Old Gringo Review

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School teacher Harriet (Fonda) goes to Mexico to ply her trade but is kidnapped by a revolutionary gang (led by Jimmy Smits). Completing the odd trio is Bierce (Peck), a dying author who wants to observe the world before he leaves it and, through the provovcation of Smits' revolutionary, go out with a heroic bang.


In 1913, author and journalist Ambrose Bierce — still best knownfor his short story An Occurrence at Owl Creek Bridge, unforgettably filmed by Robert Enrico—got fed up of old age and went down to Mexico to cover the then-raging revolution led by Pancho Villa. He was never heard from again, and there have been many theories about what happened to him, ranging from summary execution to kidnap by space aliens. Mexican novelist Carlos Fuentes’ Gringo Viejo is an imaginative account of Bierce’s last days in Mexico, and finds the crusty, cynical-but-romantic writer caught between an American spinster governess and a brooding revolutionary general. A personal project from Jane Fonda, the movie version was filmed during David Puttnam’s tenure at Columbia and has unfortunately been racking up a pre-release reputation as a studio-shaking turkey.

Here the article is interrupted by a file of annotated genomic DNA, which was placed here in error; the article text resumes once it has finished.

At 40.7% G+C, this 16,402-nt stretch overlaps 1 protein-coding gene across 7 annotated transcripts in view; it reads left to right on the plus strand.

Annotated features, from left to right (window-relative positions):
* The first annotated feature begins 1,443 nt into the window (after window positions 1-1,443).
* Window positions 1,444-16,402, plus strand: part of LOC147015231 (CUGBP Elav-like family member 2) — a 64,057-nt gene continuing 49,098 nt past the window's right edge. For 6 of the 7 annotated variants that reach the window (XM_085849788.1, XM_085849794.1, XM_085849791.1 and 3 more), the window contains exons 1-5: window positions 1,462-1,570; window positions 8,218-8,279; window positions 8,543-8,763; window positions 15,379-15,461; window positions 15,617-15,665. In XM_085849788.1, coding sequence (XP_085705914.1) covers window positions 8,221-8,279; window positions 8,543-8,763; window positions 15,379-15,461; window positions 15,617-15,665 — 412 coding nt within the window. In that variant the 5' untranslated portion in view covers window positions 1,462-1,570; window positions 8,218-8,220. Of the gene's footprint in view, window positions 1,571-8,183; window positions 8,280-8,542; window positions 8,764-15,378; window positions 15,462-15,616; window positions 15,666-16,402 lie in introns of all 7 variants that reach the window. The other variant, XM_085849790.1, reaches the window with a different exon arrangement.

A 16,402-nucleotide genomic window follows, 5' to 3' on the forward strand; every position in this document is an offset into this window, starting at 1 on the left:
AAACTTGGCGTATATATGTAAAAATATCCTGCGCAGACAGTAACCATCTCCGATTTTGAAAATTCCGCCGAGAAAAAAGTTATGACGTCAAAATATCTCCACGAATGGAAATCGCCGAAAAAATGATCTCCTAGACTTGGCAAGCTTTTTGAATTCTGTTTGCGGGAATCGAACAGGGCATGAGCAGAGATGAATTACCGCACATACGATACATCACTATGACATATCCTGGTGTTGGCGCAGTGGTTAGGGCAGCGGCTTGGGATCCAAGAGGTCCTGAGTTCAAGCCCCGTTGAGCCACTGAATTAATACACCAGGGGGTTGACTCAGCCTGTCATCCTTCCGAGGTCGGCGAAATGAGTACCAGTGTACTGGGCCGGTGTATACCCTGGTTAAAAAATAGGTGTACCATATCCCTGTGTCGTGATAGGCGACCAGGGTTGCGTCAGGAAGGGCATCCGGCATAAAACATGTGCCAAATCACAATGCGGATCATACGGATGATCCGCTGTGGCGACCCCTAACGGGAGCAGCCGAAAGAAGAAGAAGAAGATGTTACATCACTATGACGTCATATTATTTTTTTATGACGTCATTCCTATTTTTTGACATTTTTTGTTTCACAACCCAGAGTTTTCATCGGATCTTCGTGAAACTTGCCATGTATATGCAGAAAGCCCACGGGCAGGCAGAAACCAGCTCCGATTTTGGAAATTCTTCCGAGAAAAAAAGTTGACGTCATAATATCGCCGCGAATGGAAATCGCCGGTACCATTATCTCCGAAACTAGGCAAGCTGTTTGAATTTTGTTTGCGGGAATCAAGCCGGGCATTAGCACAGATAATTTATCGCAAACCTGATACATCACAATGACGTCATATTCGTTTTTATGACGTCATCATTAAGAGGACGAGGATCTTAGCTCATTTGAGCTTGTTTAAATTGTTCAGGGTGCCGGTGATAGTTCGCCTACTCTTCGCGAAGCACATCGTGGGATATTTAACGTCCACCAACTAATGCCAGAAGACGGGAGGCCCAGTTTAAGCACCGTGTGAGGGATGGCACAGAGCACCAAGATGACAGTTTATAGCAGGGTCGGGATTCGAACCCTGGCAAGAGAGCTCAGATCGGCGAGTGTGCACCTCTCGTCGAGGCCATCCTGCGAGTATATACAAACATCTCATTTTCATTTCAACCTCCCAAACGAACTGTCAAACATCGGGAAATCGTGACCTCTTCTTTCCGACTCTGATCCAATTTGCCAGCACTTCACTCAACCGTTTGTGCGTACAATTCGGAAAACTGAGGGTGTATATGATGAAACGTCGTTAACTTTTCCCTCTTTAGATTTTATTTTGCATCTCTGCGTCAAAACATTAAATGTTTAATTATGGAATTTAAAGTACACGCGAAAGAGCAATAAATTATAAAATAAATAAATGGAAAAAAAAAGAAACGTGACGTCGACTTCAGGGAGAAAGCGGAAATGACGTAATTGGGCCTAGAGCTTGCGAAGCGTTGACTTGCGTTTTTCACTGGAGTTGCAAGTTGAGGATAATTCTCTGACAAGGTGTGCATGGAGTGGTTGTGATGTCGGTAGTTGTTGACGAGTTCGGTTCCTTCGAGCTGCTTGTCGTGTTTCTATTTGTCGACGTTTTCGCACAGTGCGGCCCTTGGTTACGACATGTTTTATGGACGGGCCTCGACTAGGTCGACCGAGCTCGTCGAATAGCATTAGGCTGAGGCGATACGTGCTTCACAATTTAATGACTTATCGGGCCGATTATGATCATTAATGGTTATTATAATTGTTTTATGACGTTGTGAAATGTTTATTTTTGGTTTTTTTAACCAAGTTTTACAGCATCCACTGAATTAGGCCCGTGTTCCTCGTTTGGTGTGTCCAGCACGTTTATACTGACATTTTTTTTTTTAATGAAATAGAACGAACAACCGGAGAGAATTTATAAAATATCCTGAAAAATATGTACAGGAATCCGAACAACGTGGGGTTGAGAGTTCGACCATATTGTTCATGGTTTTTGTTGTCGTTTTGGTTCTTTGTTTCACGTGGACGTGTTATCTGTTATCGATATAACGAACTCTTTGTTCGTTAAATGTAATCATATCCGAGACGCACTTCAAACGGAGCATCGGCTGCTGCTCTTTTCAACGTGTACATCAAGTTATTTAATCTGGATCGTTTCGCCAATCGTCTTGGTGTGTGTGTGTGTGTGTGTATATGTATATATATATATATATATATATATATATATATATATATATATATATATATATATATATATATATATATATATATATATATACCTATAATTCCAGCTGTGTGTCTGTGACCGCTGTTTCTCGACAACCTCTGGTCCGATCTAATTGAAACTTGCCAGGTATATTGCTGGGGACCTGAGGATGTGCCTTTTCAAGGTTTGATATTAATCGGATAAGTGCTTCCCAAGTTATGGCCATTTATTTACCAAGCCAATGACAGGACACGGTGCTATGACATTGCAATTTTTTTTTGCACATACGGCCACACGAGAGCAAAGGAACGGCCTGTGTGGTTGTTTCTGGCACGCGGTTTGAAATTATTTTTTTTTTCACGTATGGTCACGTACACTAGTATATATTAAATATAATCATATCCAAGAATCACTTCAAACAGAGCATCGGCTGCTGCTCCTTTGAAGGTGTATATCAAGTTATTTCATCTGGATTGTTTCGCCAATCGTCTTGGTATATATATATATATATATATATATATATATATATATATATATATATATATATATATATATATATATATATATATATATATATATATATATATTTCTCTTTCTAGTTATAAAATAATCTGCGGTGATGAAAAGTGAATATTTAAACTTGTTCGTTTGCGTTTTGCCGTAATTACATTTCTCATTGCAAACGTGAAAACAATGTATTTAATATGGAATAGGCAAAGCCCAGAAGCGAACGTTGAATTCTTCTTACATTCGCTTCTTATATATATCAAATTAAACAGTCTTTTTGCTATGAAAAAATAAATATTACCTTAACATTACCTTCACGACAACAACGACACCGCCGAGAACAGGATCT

Actually, although there’s a lot wrong with the film, it’s a generally effective entry in the Mexican Revolution genre of post-Western melodramas, following such greates as Viva Villa!, VivaZapata!, Vera Cruz, The Wild Bunch and A Bullet For The General. All the best action scenes come early, but director Puenzo stages a marvellous battle for a hacienda, with Bierce (Gregory Peck) diverting a train through a wall and Harriet the governess (Fonda) wandering bewildered through the bloodshed. We see brutality on both sides as the rebels set about avenging themselves on the federates when the tables are turned. However, you can tell the good guys because they like to sing and dance a lot, and once General Arroyo (Smits) has taken the hacienda, we get some extensive fiesta footage as the peons cut loose.

Because this is A Fonda Film, her character unfortunately tends to get the most time, which is a shame since she’s the least interesting of the three leads. However, Smits does well as the tormented revolutionary who becomes a tyrant and finds the pressures of freedom worse than those of slavery. And Gregory Peck, who replaced an ailing Burt Lancaster, gives an Oscar-worthy performance as Bitter Bierce, charming his way towards a heroic death and imparting the collected wisdom of years of misanthropy to Harriet. Like the character, you get the impression that the actor is doing many things — heroically riding a horse, striding through, battles, playing a love scene being a movie star—for the last time. Always a rather underrated actor, it’s a pleasure to see Peck, like Bierce, taking one last shot and hitting dead centre.

An astounding performance by Peck, who is manfully (there's very little of the fairer sex on show) assisted by Fonda and Smits.